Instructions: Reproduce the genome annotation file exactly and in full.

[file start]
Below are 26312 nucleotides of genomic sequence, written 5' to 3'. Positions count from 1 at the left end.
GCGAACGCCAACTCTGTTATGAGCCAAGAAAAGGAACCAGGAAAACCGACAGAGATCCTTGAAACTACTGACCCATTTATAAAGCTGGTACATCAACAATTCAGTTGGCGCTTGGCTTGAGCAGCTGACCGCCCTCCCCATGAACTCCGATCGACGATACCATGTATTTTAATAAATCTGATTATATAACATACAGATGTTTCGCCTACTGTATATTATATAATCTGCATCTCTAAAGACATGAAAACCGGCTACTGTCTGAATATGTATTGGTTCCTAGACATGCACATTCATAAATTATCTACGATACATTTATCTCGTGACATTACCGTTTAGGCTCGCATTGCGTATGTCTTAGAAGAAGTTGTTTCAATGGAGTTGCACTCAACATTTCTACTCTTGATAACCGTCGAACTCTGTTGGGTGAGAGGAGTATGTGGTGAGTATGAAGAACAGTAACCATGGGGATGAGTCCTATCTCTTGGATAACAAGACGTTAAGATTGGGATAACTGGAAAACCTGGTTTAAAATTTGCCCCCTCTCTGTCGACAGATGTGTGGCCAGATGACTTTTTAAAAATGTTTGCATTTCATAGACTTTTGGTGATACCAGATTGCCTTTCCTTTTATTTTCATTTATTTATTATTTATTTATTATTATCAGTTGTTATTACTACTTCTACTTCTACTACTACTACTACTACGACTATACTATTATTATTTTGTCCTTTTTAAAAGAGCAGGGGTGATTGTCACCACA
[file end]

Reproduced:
Below are 26312 nucleotides of genomic sequence, written 5' to 3'. Positions count from 1 at the left end.
GCGAACGCCAACTCTGTTATGAGCCAAGAAAAGGAACCAGGAAAACCGACAGAGATCCTTGAAACTACTGACCCATTTATAAAGCTGGTACATCAACAATTCAGTTGGCGCTTGGCTTGAGCAGCTGACCGCCCTCCCCATGAACTCCGATCGACGATACCATGTATTTTAATAAATCTGATTATATAACATACAGATGTTTCGCCTACTGTATATTATATAATCTGCATCTCTAAAGACATGAAAACCGGCTACTGTCTGAATATGTATTGGTTCCTAGACATGCACATTCATAAATTATCTACGATACATTTATCTCGTGACATTACCGTTTAGGCTCGCATTGCGTATGTCTTAGAAGAAGTTGTTTCAATGGAGTTGCACTCAACATTTCTACTCTTGATAACCGTCGAACTCTGTTGGGTGAGAGGAGTATGTGGTGAGTATGAAGAACAGTAACCATGGGGATGAGTCCTATCTCTTGGATAACAAGACGTTAAGATTGGGATAACTGGAAAACCTGGTTTAAAATTTGCCCCCTCTCTGTCGACAGATGTGTGGCCAGATGACTTTTTAAAAATGTTTGCATTTCATAGACTTTTGGTGATACCAGATTGCCTTTCCTTTTATTTTCATTTATTTATTATTTATTTATTATTATCAGTTGTTATTACTACTTCTACTTCTACTACTACTACTACTACGACTATACTATTATTATTTTGTCCTTTTTAAAAGAGCAGGGGTGATTGTCACCACA